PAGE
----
Microsoft is the latest tech giant to make a pledge to help train the UK in digital skills, following hot on the heels of Google and Amazon.
It will offer free digital literacy training online for everyone in the UK and specifically target 30,000 UK public servants to improve their knowledge.
It will also aim to train 500,000 people in the UK with advanced training in cloud technology by 2020 and create 30,000 new digital apprenticeships.
The move was welcomed by the chancellor Philip Hammond as part of the newly launched industrial strategy.
“This is further evidence that Britain is one of the best places in the world to do digital business. Microsoft’s commitment to training, technology and apprenticeships will ensure that we remain at the cutting edge of innovation," said Hammond.
Our technology industry is fundamental to securing future economic growth and this government is committed to ensuring it continues to thrive. It’s a key part of our industrial strategy to back Britain for the long term, creating the conditions where business can flourish, driving growth for the whole nation.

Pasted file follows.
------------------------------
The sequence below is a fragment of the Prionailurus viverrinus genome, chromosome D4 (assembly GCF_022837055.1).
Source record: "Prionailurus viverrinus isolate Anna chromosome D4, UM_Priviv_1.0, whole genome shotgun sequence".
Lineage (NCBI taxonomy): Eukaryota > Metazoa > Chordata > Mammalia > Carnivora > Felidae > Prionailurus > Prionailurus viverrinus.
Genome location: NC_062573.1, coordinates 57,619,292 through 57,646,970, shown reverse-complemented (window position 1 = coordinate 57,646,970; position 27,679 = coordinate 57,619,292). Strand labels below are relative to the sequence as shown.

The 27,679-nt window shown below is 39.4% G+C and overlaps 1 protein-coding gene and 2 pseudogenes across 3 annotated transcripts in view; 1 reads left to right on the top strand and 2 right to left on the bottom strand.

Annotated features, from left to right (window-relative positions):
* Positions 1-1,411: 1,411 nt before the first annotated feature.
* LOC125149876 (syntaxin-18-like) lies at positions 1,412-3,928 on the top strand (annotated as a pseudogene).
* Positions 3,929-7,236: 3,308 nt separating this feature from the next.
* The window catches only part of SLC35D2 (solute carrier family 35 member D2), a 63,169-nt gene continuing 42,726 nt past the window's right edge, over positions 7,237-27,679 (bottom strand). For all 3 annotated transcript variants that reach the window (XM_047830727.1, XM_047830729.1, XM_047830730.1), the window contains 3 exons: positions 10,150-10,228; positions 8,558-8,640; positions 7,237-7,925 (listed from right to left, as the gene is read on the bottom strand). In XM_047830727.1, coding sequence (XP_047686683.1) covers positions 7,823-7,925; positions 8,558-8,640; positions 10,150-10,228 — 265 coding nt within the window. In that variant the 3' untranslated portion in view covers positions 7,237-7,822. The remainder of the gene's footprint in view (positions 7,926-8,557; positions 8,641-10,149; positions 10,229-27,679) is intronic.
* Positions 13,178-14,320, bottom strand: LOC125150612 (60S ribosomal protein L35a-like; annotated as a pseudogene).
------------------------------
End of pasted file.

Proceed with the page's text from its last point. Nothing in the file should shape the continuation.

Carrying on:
The move signals the tech giant's commitment to the UK after Brexit.
Microsoft's UK chief executive Cindy Rose said: "In the wake of the EU referendum vote, the UK is looking at charting a new and different path to its future and Microsoft is committed, as it has been for more than 30 years, to helping the UK realise its full potential.
"We believe maintaining the UK’s global competitiveness relies on a successful transition to a cloud-enabled economy. At Microsoft, we aim to do our part by investing back into the UK digital economy to ensure people of all ages and backgrounds are equipped with the skills necessary to thrive into the future."
Google promised free digital skills training to everyone in the UK at the end of last year, while Amazon pledged to help young people and ex-military personnel to adapt to the digital demands of future work through Amazon Web Services' AWS:restart programme.
It's estimated that the the UK's lack of digital know-how is costing the UK £63bn a year in lost GDP.
But plugging the digital skills gap was revealed as a major part of Prime Minister Theresa May's modern industrial strategy announced last week, one of 10 key pillars for creating a modern economy.